AP Photos: Syria's war shatters a village economy

By KHALIL HAMRA | November 9, 2012 | 8:33 AM EST

In this Wednesday, Nov. 7, 2012 photo, a Syrian man fills a plastic container with diesel fuel from a street vendor in the Syrian village of Atmeh, near the Turkish border with Syria. The civil war raging through Syria has battered much of the country's economy, making life harder for poor Syrians who struggled even before fighting broke out. Those struggles are clear even in places spared large scale destruction, such as Atmeh, which abuts Syria's northern border with Turkey, and other nearby villages.(AP Photo/Khalil Hamra)

ATMEH, Syria (AP) — The civil war raging through Syria has battered much of the country's economy, making life harder for impoverished Syrians who struggled even before the fighting broke out.

The struggles are stark even in places that have been spared large-scale destruction. One such place is Atmeh, a village abutting Syria's northern border with Turkey.

For generations, Atmeh's farmers have lived off their olive harvests. But this year, they say the war has drastically limited their access to markets and cut in half the prices they can expect for their products.

Assuming they find buyers, the farmers say they would be lucky to sell a kilogram (2.2 pounds) of green olives — which used to go for a dollar — for just 50 cents. The fighting prevents them from marketing their products in most of Syria, and Turkish traders across the border say they can't import the olives anymore.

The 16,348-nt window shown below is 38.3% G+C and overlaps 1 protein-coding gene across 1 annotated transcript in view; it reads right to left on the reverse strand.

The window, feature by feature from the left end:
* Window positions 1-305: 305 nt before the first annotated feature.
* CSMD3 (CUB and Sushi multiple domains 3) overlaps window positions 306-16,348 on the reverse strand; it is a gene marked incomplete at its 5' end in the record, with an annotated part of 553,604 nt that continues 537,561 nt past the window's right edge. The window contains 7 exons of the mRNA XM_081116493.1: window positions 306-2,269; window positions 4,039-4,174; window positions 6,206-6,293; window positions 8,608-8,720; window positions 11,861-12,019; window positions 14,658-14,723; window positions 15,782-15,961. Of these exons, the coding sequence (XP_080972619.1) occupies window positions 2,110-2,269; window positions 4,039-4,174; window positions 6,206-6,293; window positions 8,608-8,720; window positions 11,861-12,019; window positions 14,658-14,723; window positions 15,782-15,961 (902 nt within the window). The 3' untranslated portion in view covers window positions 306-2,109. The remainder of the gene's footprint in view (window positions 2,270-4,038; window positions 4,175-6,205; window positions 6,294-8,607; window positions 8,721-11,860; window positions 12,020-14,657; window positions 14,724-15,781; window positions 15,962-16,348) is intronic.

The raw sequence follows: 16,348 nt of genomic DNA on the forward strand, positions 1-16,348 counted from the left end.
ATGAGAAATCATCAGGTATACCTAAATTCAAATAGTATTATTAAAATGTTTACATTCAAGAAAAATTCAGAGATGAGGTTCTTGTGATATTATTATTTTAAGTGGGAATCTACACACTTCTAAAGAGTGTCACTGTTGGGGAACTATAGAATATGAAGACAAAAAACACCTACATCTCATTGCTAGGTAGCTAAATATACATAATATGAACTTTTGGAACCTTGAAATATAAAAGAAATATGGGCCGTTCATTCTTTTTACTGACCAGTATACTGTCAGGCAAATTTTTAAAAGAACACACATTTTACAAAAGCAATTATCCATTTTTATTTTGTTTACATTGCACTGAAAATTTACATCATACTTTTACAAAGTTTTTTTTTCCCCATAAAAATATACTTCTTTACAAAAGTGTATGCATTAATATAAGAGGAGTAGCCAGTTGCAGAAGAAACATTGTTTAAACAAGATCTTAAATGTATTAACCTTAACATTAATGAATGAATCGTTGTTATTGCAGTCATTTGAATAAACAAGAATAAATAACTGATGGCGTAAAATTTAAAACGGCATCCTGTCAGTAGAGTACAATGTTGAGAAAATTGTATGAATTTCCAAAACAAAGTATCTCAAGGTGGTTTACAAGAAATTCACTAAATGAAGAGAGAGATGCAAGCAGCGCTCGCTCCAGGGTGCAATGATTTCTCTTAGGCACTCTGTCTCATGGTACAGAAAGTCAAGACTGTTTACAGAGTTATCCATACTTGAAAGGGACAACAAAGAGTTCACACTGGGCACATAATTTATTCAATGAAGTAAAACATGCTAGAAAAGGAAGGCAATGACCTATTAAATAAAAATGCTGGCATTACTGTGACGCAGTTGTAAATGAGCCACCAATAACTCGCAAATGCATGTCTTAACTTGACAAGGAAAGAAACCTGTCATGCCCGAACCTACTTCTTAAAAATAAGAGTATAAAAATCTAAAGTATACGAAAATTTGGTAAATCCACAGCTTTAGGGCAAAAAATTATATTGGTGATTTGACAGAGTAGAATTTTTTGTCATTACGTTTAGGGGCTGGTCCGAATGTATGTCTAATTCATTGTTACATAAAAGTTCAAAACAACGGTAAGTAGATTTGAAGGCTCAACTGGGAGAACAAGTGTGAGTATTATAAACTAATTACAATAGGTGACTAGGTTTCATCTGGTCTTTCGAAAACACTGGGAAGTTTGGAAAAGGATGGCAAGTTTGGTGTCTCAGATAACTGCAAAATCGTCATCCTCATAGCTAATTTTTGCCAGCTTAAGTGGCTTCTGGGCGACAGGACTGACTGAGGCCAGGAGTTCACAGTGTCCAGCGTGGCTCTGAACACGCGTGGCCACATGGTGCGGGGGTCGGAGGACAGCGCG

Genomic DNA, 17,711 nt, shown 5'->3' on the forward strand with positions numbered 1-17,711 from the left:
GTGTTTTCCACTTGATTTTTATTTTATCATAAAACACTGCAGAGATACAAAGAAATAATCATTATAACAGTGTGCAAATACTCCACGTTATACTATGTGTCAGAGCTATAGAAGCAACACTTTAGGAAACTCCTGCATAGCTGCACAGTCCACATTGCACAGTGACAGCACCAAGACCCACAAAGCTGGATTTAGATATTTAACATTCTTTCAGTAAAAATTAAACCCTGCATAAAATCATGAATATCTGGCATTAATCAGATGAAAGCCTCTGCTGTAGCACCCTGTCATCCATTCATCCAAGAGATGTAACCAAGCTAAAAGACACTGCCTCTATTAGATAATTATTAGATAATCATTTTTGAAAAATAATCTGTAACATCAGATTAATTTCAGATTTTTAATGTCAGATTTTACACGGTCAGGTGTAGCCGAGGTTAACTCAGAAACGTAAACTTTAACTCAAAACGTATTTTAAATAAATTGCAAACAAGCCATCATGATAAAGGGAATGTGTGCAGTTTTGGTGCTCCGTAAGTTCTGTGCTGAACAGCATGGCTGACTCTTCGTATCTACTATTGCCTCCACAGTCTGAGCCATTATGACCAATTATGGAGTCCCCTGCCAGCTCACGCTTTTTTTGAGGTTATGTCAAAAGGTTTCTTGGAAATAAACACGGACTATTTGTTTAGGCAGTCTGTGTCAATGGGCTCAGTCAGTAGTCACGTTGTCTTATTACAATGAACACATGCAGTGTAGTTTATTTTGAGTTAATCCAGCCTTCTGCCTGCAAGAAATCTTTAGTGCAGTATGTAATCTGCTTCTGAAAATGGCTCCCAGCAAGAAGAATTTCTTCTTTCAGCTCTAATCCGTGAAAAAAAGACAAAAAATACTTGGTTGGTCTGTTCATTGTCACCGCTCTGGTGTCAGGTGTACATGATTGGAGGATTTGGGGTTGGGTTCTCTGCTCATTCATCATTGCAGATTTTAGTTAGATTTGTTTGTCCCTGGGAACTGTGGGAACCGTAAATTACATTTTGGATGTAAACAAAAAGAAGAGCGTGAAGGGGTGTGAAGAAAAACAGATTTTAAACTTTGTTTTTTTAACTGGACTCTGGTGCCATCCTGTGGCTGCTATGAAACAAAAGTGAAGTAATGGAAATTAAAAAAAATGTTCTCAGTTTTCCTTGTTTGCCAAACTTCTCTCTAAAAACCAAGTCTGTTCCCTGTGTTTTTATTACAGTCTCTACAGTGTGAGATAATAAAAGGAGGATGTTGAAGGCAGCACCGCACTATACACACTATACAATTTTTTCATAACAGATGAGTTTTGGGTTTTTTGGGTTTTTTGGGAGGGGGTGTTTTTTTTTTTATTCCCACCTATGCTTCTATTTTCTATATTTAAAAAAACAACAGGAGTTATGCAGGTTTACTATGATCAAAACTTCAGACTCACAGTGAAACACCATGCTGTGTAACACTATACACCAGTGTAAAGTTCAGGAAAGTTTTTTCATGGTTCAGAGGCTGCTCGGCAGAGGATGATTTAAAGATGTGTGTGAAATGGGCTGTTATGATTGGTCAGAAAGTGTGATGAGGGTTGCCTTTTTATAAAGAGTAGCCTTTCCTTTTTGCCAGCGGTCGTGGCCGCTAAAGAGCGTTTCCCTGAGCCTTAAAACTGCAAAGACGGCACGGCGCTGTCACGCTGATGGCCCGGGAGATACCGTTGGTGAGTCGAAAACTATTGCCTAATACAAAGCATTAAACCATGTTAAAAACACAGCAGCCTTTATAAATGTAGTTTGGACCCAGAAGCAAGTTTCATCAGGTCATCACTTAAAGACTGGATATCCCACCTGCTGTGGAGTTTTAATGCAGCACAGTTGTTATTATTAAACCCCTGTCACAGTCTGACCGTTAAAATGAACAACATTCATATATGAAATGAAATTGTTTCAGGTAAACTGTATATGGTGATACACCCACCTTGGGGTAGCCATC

"At the moment we are lost," said farmer Mohammed Kadur Hassan, 63. "We don't know what to do with the extra (olive) oil."

The war has hit other sectors as well. Petrol products are scarce since President Bashar Assad's government stopped distributing them to areas controlled by rebels seeking to topple his regime.

This leaves locals at the mercy of traders who truck gas in from other regions at a substantial hike in prices.

Fighting for months in and around the northern city of Aleppo, Syria's main economic and commercial hub, has crippled commerce in the surrounding areas by making it difficult for merchants to buy goods for their stores.

A kilogram of sugar, which used to cost about 25 cents, now costs three to four times as much, residents say.

Few see a swift end to the war that has killed more than 36,000 people since March 2011, according to anti-regime activists.